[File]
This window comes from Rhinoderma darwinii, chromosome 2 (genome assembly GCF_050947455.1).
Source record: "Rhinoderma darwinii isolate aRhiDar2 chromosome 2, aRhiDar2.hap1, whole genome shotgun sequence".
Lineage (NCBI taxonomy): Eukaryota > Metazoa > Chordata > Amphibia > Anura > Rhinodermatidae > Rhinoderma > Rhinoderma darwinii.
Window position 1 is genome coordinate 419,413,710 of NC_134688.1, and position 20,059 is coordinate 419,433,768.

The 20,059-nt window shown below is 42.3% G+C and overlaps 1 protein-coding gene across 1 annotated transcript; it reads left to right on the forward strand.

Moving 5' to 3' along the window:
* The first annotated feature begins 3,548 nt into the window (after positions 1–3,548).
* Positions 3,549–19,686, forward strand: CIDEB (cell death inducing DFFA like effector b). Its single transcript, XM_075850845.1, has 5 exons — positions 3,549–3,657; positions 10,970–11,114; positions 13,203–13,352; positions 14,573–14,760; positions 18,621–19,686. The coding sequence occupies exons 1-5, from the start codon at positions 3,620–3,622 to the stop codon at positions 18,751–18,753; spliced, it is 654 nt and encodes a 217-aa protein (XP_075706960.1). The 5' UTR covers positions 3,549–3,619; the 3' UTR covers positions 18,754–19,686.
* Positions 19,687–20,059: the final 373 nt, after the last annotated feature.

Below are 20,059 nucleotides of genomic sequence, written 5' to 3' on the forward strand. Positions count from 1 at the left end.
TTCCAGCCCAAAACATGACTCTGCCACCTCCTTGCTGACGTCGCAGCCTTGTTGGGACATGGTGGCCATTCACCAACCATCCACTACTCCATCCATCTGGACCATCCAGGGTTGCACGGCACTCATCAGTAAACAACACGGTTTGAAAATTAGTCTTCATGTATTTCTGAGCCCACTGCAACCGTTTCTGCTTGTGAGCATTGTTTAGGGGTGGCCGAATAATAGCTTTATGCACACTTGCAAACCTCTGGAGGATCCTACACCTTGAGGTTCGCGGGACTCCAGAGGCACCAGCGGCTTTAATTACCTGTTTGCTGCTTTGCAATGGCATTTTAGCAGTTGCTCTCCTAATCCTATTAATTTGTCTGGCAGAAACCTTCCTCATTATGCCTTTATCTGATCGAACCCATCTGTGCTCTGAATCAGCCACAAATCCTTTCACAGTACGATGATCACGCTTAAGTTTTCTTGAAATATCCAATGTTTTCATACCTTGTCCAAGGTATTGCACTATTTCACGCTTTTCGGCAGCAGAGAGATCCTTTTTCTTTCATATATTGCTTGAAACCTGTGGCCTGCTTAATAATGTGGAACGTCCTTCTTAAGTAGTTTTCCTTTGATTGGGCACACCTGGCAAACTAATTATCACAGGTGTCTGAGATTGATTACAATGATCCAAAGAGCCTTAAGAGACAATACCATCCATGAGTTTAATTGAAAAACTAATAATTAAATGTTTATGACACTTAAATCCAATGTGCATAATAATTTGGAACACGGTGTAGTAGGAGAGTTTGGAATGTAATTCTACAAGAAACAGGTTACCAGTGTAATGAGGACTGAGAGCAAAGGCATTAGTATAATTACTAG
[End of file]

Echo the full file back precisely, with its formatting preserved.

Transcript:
This window comes from Rhinoderma darwinii, chromosome 2 (genome assembly GCF_050947455.1).
Source record: "Rhinoderma darwinii isolate aRhiDar2 chromosome 2, aRhiDar2.hap1, whole genome shotgun sequence".
Lineage (NCBI taxonomy): Eukaryota > Metazoa > Chordata > Amphibia > Anura > Rhinodermatidae > Rhinoderma > Rhinoderma darwinii.
Window position 1 is genome coordinate 419,413,710 of NC_134688.1, and position 20,059 is coordinate 419,433,768.

The 20,059-nt window shown below is 42.3% G+C and overlaps 1 protein-coding gene across 1 annotated transcript; it reads left to right on the forward strand.

Moving 5' to 3' along the window:
* The first annotated feature begins 3,548 nt into the window (after positions 1–3,548).
* Positions 3,549–19,686, forward strand: CIDEB (cell death inducing DFFA like effector b). Its single transcript, XM_075850845.1, has 5 exons — positions 3,549–3,657; positions 10,970–11,114; positions 13,203–13,352; positions 14,573–14,760; positions 18,621–19,686. The coding sequence occupies exons 1-5, from the start codon at positions 3,620–3,622 to the stop codon at positions 18,751–18,753; spliced, it is 654 nt and encodes a 217-aa protein (XP_075706960.1). The 5' UTR covers positions 3,549–3,619; the 3' UTR covers positions 18,754–19,686.
* Positions 19,687–20,059: the final 373 nt, after the last annotated feature.

Below are 20,059 nucleotides of genomic sequence, written 5' to 3' on the forward strand. Positions count from 1 at the left end.
TTCCAGCCCAAAACATGACTCTGCCACCTCCTTGCTGACGTCGCAGCCTTGTTGGGACATGGTGGCCATTCACCAACCATCCACTACTCCATCCATCTGGACCATCCAGGGTTGCACGGCACTCATCAGTAAACAACACGGTTTGAAAATTAGTCTTCATGTATTTCTGAGCCCACTGCAACCGTTTCTGCTTGTGAGCATTGTTTAGGGGTGGCCGAATAATAGCTTTATGCACACTTGCAAACCTCTGGAGGATCCTACACCTTGAGGTTCGCGGGACTCCAGAGGCACCAGCGGCTTTAATTACCTGTTTGCTGCTTTGCAATGGCATTTTAGCAGTTGCTCTCCTAATCCTATTAATTTGTCTGGCAGAAACCTTCCTCATTATGCCTTTATCTGATCGAACCCATCTGTGCTCTGAATCAGCCACAAATCCTTTCACAGTACGATGATCACGCTTAAGTTTTCTTGAAATATCCAATGTTTTCATACCTTGTCCAAGGTATTGCACTATTTCACGCTTTTCGGCAGCAGAGAGATCCTTTTTCTTTCATATATTGCTTGAAACCTGTGGCCTGCTTAATAATGTGGAACGTCCTTCTTAAGTAGTTTTCCTTTGATTGGGCACACCTGGCAAACTAATTATCACAGGTGTCTGAGATTGATTACAATGATCCAAAGAGCCTTAAGAGACAATACCATCCATGAGTTTAATTGAAAAACTAATAATTAAATGTTTATGACACTTAAATCCAATGTGCATAATAATTTGGAACACGGTGTAGTAGGAGAGTTTGGAATGTAATTCTACAAGAAACAGGTTACCAGTGTAATGAGGACTGAGAGCAAAGGCATTAGTATAATTACTAG